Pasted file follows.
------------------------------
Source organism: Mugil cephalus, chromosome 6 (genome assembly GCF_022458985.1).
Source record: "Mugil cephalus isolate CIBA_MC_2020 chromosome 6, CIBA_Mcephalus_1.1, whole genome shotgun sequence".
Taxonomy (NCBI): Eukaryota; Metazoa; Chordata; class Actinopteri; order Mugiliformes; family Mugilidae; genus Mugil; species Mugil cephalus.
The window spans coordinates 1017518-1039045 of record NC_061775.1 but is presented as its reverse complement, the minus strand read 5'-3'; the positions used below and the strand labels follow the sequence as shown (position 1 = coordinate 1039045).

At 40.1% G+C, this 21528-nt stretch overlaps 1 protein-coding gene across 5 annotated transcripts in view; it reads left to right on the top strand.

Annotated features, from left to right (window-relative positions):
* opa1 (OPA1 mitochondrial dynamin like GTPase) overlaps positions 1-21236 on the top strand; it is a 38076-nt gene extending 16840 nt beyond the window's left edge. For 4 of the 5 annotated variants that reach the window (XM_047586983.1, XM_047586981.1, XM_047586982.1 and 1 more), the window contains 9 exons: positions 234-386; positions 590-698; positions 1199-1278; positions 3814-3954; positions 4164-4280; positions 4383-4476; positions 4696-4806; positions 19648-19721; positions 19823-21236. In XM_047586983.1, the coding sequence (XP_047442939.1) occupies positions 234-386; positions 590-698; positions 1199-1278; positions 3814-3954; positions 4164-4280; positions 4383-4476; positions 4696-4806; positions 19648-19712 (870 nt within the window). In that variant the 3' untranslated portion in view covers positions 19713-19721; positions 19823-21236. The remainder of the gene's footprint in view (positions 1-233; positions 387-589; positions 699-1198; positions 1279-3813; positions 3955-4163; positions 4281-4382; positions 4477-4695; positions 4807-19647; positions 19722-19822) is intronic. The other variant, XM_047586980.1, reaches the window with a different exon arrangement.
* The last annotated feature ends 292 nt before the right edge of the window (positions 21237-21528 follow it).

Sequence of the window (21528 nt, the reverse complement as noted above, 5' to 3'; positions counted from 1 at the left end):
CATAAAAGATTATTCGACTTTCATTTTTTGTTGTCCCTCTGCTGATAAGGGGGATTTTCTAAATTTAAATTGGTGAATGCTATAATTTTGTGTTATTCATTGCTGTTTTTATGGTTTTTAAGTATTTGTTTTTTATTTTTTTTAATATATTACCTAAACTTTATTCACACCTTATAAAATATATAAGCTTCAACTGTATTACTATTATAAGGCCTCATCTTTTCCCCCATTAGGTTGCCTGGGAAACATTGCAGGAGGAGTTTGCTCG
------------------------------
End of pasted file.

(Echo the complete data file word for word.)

Source organism: Mugil cephalus, chromosome 6 (genome assembly GCF_022458985.1).
Source record: "Mugil cephalus isolate CIBA_MC_2020 chromosome 6, CIBA_Mcephalus_1.1, whole genome shotgun sequence".
Taxonomy (NCBI): Eukaryota; Metazoa; Chordata; class Actinopteri; order Mugiliformes; family Mugilidae; genus Mugil; species Mugil cephalus.
The window spans coordinates 1017518-1039045 of record NC_061775.1 but is presented as its reverse complement, the minus strand read 5'-3'; the positions used below and the strand labels follow the sequence as shown (position 1 = coordinate 1039045).

At 40.1% G+C, this 21528-nt stretch overlaps 1 protein-coding gene across 5 annotated transcripts in view; it reads left to right on the top strand.

Annotated features, from left to right (window-relative positions):
* opa1 (OPA1 mitochondrial dynamin like GTPase) overlaps positions 1-21236 on the top strand; it is a 38076-nt gene extending 16840 nt beyond the window's left edge. For 4 of the 5 annotated variants that reach the window (XM_047586983.1, XM_047586981.1, XM_047586982.1 and 1 more), the window contains 9 exons: positions 234-386; positions 590-698; positions 1199-1278; positions 3814-3954; positions 4164-4280; positions 4383-4476; positions 4696-4806; positions 19648-19721; positions 19823-21236. In XM_047586983.1, the coding sequence (XP_047442939.1) occupies positions 234-386; positions 590-698; positions 1199-1278; positions 3814-3954; positions 4164-4280; positions 4383-4476; positions 4696-4806; positions 19648-19712 (870 nt within the window). In that variant the 3' untranslated portion in view covers positions 19713-19721; positions 19823-21236. The remainder of the gene's footprint in view (positions 1-233; positions 387-589; positions 699-1198; positions 1279-3813; positions 3955-4163; positions 4281-4382; positions 4477-4695; positions 4807-19647; positions 19722-19822) is intronic. The other variant, XM_047586980.1, reaches the window with a different exon arrangement.
* The last annotated feature ends 292 nt before the right edge of the window (positions 21237-21528 follow it).

Sequence of the window (21528 nt, the reverse complement as noted above, 5' to 3'; positions counted from 1 at the left end):
CATAAAAGATTATTCGACTTTCATTTTTTGTTGTCCCTCTGCTGATAAGGGGGATTTTCTAAATTTAAATTGGTGAATGCTATAATTTTGTGTTATTCATTGCTGTTTTTATGGTTTTTAAGTATTTGTTTTTTATTTTTTTTAATATATTACCTAAACTTTATTCACACCTTATAAAATATATAAGCTTCAACTGTATTACTATTATAAGGCCTCATCTTTTCCCCCATTAGGTTGCCTGGGAAACATTGCAGGAGGAGTTTGCTCG